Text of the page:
The fellowship of FSFE has just gained a planet! All of the blog entries from all of the fellows are now neatly collected into a stream at

The RSS feed is here:

I have to say I think this is pretty cool. The fellowship is a diverse collection of Free Software supporters from all over Europe and further afield. Having a unified way to read everyone’s thoughts is refreshing. It’s also good for the lazy side of me. My email client delivers each fresh round of postings without needing to open a browser.

A lazy afternoon in Switzerland

Sunday, November 19th, 2006

It’s Sunday and in Zurich that means everything is closed. This provides an excellent excuse for me to head away into the hills for a while.

I’m glad to have some ‘down-time’ this weekend. It was a busy week for the Freedom Task Force. We had some really interesting questions about development methods and best practice. During the week I also had a productive meeting with a Swiss company. We talked about how SMEs in Switzerland can be encouraged to adopt Free Software.

Speaking of Free Software, interesting things are happening regarding GPLv3. The fifth GPLv3 conference kicks off on Tuesday in Japan. Georg Greve, FSFE president, and Ciaran O’Riordan, our GPLv3 ninja, are in attendance. You can find out more about the conference here.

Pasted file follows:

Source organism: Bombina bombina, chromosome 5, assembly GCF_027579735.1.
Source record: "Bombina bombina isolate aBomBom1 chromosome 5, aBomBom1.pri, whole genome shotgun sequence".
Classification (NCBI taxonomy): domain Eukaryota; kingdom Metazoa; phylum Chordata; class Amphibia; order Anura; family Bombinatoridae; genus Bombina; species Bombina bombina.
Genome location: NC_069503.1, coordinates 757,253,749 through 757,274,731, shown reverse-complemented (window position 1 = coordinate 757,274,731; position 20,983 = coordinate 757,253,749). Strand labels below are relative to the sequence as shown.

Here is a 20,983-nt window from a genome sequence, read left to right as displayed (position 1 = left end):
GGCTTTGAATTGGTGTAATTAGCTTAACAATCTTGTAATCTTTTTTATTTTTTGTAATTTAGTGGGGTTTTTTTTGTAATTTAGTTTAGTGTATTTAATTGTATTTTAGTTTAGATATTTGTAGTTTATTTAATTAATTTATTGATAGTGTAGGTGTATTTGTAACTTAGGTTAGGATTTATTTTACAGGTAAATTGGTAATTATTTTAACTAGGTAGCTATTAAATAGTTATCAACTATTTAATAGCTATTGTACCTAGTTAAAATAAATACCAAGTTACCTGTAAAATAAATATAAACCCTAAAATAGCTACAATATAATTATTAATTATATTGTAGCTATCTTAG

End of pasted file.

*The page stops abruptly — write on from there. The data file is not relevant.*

Yup, so while those guys are enjoying yakitori and sake I’ll be manning the desk here at FTF HQ. If you want to send me a licensing question or just keep me company you can do so through this address:

Sun, Java and the FTF

Monday, November 13th, 2006

Java is now going under the GNU GPL. This is great news. Java always delivered transportable services in a really cool way, but the underlying system was controlled by one company and that left a question mark over its long-term future. It is to Sun’s great credit that they recognised this and that they recognised that only Free Software could provide a solution.